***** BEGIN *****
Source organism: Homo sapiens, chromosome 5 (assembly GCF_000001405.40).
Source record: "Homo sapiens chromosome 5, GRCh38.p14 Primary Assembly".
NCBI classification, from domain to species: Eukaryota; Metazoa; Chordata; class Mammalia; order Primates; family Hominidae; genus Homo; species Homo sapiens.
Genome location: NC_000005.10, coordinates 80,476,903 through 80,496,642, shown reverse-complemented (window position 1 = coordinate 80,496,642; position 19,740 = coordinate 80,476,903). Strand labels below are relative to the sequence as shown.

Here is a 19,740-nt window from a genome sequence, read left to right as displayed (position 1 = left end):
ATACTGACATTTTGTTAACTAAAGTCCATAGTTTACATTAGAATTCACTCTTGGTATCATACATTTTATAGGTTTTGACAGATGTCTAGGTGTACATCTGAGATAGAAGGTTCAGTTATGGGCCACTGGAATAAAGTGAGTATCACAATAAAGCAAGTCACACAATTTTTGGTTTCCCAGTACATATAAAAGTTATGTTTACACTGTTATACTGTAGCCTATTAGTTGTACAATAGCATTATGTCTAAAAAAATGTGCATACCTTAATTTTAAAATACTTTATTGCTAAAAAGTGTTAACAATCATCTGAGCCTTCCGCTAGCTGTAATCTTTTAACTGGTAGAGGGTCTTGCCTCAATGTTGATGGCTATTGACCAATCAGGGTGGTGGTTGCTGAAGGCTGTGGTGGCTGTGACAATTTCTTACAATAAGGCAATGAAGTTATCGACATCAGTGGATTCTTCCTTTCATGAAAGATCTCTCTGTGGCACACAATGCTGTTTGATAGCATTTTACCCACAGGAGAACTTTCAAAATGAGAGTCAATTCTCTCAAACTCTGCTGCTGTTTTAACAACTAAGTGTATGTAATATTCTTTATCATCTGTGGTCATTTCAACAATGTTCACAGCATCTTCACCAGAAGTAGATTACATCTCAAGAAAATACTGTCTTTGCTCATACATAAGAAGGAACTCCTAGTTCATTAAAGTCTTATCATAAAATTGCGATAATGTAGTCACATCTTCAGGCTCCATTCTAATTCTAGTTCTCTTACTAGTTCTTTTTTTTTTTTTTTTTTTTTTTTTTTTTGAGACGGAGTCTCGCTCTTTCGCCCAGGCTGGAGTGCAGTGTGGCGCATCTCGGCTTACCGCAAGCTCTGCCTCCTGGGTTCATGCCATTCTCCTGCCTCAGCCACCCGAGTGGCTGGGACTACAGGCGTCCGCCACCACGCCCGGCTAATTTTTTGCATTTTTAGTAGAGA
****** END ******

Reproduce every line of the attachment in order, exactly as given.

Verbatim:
Source organism: Homo sapiens, chromosome 5 (assembly GCF_000001405.40).
Source record: "Homo sapiens chromosome 5, GRCh38.p14 Primary Assembly".
NCBI classification, from domain to species: Eukaryota; Metazoa; Chordata; class Mammalia; order Primates; family Hominidae; genus Homo; species Homo sapiens.
Genome location: NC_000005.10, coordinates 80,476,903 through 80,496,642, shown reverse-complemented (window position 1 = coordinate 80,496,642; position 19,740 = coordinate 80,476,903). Strand labels below are relative to the sequence as shown.

Here is a 19,740-nt window from a genome sequence, read left to right as displayed (position 1 = left end):
ATACTGACATTTTGTTAACTAAAGTCCATAGTTTACATTAGAATTCACTCTTGGTATCATACATTTTATAGGTTTTGACAGATGTCTAGGTGTACATCTGAGATAGAAGGTTCAGTTATGGGCCACTGGAATAAAGTGAGTATCACAATAAAGCAAGTCACACAATTTTTGGTTTCCCAGTACATATAAAAGTTATGTTTACACTGTTATACTGTAGCCTATTAGTTGTACAATAGCATTATGTCTAAAAAAATGTGCATACCTTAATTTTAAAATACTTTATTGCTAAAAAGTGTTAACAATCATCTGAGCCTTCCGCTAGCTGTAATCTTTTAACTGGTAGAGGGTCTTGCCTCAATGTTGATGGCTATTGACCAATCAGGGTGGTGGTTGCTGAAGGCTGTGGTGGCTGTGACAATTTCTTACAATAAGGCAATGAAGTTATCGACATCAGTGGATTCTTCCTTTCATGAAAGATCTCTCTGTGGCACACAATGCTGTTTGATAGCATTTTACCCACAGGAGAACTTTCAAAATGAGAGTCAATTCTCTCAAACTCTGCTGCTGTTTTAACAACTAAGTGTATGTAATATTCTTTATCATCTGTGGTCATTTCAACAATGTTCACAGCATCTTCACCAGAAGTAGATTACATCTCAAGAAAATACTGTCTTTGCTCATACATAAGAAGGAACTCCTAGTTCATTAAAGTCTTATCATAAAATTGCGATAATGTAGTCACATCTTCAGGCTCCATTCTAATTCTAGTTCTCTTACTAGTTCTTTTTTTTTTTTTTTTTTTTTTTTTTTTTGAGACGGAGTCTCGCTCTTTCGCCCAGGCTGGAGTGCAGTGTGGCGCATCTCGGCTTACCGCAAGCTCTGCCTCCTGGGTTCATGCCATTCTCCTGCCTCAGCCACCCGAGTGGCTGGGACTACAGGCGTCCGCCACCACGCCCGGCTAATTTTTTGCATTTTTAGTAGAGA